A few days ago I asserted that “consumer” church is perhaps an over-simplification. Today I wonder if the word “attractional” is the same kind of thing.
Normally what people mean when they talk about an attractional church is a church that expects people to come to them to hear the gospel, on their terms. They expect others to cross cultural barriers in order to be introduced to the Christian story. If a few brave souls do this, they are socialized out of their old context and into their new “church culture” context. A missional church, by contrast, seeks to cross cultural boundaries and incarnate the gospel in a way that makes sense in each sub-context of an increasingly complex and pluralistic world. This is what is usually meant by the “attractional vs. missional” dichotomy. All well and good.
But how does a missional church incarnate the gospel in new contexts? How does it witness to the reality and power of Jesus’ resurrection? Foundationally by being the kind of community it seeks to multiply in that context. This means being a public community, a body politic, a tangible foretaste of God’s future kingdom, a place where heaven touches earth. It means being attractive to outsiders.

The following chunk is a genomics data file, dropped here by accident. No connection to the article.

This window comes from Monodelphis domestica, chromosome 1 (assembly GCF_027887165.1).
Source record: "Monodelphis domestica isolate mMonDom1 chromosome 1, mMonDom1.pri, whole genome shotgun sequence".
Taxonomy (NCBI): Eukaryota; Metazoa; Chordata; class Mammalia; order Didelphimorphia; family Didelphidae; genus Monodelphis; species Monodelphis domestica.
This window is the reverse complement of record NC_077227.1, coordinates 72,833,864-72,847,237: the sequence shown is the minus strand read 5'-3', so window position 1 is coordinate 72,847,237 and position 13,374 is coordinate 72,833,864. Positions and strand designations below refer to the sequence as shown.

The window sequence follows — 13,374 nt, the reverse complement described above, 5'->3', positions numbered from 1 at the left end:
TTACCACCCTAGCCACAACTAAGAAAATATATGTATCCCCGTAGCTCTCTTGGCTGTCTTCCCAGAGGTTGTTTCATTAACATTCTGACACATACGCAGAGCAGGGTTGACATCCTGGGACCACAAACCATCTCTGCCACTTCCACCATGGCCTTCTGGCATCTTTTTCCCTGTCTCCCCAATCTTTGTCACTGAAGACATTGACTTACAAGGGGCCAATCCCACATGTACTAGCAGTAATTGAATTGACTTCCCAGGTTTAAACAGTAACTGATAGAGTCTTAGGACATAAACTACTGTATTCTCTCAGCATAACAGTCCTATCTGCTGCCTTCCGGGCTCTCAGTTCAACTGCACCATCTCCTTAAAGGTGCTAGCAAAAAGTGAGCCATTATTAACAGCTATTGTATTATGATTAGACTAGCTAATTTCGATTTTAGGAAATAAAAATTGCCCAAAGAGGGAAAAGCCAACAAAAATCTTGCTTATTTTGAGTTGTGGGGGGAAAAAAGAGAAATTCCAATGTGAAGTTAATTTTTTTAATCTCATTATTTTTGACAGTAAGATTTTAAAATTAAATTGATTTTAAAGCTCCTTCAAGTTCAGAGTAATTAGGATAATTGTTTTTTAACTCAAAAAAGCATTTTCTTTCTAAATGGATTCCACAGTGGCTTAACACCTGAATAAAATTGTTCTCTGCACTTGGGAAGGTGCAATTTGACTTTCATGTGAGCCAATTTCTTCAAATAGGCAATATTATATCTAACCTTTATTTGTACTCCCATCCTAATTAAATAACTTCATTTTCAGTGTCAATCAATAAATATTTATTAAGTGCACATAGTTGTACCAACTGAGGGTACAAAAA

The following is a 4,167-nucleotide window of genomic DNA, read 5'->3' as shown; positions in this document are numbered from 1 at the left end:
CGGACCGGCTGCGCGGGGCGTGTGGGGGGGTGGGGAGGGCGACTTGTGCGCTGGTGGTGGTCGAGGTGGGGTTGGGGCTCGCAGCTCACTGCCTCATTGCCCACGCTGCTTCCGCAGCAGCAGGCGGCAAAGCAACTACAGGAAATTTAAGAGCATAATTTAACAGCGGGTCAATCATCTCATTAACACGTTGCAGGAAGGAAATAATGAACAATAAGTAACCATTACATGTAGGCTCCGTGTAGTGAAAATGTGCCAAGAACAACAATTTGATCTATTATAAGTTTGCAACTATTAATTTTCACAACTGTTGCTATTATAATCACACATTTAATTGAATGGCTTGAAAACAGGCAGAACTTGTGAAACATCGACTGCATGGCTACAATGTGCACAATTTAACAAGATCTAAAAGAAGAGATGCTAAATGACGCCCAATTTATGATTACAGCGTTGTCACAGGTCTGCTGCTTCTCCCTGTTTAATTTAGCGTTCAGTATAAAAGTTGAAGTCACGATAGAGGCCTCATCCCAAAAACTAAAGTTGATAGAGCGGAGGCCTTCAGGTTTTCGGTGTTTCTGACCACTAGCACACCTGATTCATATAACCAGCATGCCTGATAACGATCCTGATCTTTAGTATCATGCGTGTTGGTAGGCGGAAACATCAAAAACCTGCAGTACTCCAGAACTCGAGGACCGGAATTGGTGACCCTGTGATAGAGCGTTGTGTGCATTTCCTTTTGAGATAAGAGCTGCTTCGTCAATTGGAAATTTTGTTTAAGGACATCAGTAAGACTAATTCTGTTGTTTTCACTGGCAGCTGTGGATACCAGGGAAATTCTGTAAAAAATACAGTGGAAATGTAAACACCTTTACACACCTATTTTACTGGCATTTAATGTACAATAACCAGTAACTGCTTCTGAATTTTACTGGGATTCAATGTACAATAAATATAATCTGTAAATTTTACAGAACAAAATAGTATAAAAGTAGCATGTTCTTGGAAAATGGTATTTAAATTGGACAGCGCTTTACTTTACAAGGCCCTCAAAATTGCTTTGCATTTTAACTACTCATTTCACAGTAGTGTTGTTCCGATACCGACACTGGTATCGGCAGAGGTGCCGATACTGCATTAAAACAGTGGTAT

The issue at stake, then, is not whether or not people are attracted to your community, but why they are attracted. What are they attracted to? The quality of the music? The length of the services? The aesthetic sensibilities of the interior decorator? The warm feeling I get in my tummy when that one guy talks? Those are all life-denying dead-ends.
But there is another kind of attractive-ness that should characterize Christian community. It should commend itself to outsiders as a profoundly wonderful way to live, even if it makes demands that many are not prepared to make (Acts 5:13). Ultimately we need to smoking what we’re selling, right?
The result should be a transformed community that really is quite attractive to people. A community of people who seem to really be able to forgive one another and be reconciled with one another. A community of abundant joy and laughter. A community of love where the bad habits of life are broken people are regularly and consistently transformed.
Lesslie Newbigin, that seminal missional thinker, said the church was called to be a foretaste of the kingdom of God, like an appetizer of the new heavens and new earth. What could be more attractive than that? Being truly attractive, it seems, is actually necessary for making sense of the gospel in a post-Christendom context.
So maybe there’s a better term than “attractional” to say what we mean. Alan Hirsch, who apparently coined the term, said (in this video) that he wishes he’d used the term “extractional” instead. Maybe we should just start using it? It seems to more accurately convey what we’re saying is a bad idea.